Another thing we are considering is how much fun this rig will be to drive. With a larger tow vehicle, the trailer won't be pushing us around as much.

A final factor in our thinking on buying a larger tow vehicle is our situation right now: I own a 2008 Jeep Wrangler with 210,000 miles, Shelly's has a 2009 Wrangler with 100,000 miles. I'm going to need a new vehicle before I die anyway, so maybe it's time for a trade up. Much as I love Wranglers for camping, it may be time for a hard headed decision.

Tom & Shelly
I just read through your first posts again and i dont think you will be able to keep your trailer to 1550 pounds loaded. I dont think your off on the estimates you gave, but i am building my first trailer now and there is so much you dont think of that adds weight. Does the weight of the frame include the axle and the 3 tires? 14in rims and tires arent light. Your camping 8-10 weeks at a time so you need propane right? Thats heavy. Water is the biggest thing for us. For a family of 4 to shower and drink/cook/clean a 3-4 day supply is 375-400 pounds. Just the hardware to hold my under trailer tank was pretty heavy. Then there is always things you want to take that you didnt plan on. Inflatable boat and motor, extra clothes and rain gear, firewood, spare parts for the TV and trailer (grease, tire plugs and pump and so on). I built a 5x11 lets say foamie and painted it inside and out. Iirc that was well over 150 pounds of paint. At 50% solids thats like 75 pounds. Glue, fasteners, wiring, breakaway battery, door hardware... all those little things add up.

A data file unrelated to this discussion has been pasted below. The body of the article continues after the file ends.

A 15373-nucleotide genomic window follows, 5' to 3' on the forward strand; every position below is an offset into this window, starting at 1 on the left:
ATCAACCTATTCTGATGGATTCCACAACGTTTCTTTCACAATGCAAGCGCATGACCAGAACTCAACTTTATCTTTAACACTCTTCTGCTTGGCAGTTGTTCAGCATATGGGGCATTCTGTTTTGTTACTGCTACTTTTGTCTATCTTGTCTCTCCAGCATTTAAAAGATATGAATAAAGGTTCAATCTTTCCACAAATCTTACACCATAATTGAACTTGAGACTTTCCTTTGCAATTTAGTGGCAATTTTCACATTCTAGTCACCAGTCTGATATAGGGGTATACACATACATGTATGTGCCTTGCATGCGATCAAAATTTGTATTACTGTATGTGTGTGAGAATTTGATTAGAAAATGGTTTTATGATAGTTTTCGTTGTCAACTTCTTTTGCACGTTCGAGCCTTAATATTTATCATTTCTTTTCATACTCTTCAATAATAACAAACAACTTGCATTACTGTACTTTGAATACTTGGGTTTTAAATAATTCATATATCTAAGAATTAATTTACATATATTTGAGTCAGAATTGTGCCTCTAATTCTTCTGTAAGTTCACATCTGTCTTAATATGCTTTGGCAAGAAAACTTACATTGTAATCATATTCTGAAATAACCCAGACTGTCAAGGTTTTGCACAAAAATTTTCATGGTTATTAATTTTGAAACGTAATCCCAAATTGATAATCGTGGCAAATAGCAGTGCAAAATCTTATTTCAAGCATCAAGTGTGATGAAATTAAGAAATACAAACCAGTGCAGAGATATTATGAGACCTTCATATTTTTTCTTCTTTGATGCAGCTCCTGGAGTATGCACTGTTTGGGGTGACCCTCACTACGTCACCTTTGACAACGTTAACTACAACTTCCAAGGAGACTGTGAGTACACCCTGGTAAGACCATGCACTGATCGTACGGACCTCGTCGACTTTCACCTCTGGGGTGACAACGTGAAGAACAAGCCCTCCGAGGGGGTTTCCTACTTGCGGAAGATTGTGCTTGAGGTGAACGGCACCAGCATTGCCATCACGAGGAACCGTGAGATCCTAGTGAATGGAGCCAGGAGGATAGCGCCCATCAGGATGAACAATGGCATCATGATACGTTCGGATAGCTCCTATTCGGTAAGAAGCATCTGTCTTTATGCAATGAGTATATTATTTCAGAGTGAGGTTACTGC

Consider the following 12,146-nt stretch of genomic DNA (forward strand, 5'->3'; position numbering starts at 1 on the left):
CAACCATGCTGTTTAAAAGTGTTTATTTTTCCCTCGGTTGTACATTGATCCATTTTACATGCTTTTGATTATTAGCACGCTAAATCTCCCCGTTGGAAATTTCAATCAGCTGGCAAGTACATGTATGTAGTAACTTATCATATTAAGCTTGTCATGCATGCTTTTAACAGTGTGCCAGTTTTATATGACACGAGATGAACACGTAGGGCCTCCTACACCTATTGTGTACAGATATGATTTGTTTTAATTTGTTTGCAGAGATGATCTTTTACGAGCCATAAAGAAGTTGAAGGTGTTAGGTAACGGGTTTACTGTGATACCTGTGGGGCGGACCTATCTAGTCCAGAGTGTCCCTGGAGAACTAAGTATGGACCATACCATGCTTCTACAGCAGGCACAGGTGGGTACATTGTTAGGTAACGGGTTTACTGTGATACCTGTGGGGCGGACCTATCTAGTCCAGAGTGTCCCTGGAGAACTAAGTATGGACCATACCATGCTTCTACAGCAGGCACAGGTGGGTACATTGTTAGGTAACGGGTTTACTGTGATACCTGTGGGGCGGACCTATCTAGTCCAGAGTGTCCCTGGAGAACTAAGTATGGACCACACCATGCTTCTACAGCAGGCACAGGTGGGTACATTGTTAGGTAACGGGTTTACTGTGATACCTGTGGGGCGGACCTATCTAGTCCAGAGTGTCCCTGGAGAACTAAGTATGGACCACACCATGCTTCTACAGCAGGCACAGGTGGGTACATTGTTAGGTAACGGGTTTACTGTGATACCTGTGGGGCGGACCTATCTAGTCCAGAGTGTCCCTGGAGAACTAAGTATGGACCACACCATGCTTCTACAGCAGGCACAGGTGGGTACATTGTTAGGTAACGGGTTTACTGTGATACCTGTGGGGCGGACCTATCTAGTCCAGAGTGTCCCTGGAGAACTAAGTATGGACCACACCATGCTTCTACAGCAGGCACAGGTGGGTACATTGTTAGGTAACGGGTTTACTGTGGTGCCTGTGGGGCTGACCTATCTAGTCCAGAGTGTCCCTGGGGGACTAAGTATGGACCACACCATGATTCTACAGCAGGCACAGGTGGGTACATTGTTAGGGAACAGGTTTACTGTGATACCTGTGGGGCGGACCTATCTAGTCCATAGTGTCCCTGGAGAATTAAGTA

Anyway, it sounds like you have had these jeeps for a while, are used to driving them and like them, so thats a big plus. To me i would rather make a camper fit my tow vehicle if i liked it since i drive it all year, but if your considering getting something bigger anyway that is likely less work that trying to make your camper light enough.

Good luck! :)

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Re: Weight and Balance

Postby dancam » Thu Mar 29, 2018 9:38 am

Oh, just another thing. How hard something is to pull has a lot to do with aerodynamics- how much frontal area of the trailer is larger than the tow vehicle. I believe that has more affect than weight to a large extent.
Then stopping or how much you get pushed around has a lot to do with how well your trailer brakes are set up. Make sure you have a large enough ground wire going to the trailer frame from the trailer battery and make sure you have at least 12awg positive wire to the brakes. The brake ground should be big as well. The distance from your brake controller to the brakes themselves is long and at 12volts, 25ft even with 12awg wire and perfect connections your loosing 0.5volts which obiously results in a lower maximum trailer braking power.
Once you have your axle download the user manual for it. It will have all the info about greasing, adjusting brakes, maintinance, replacement part numbers for brakes and bearings and so on. The difference in braking performance of a trailer with properly adjusted brakes to one where the brakes are adjusted too loose is huge.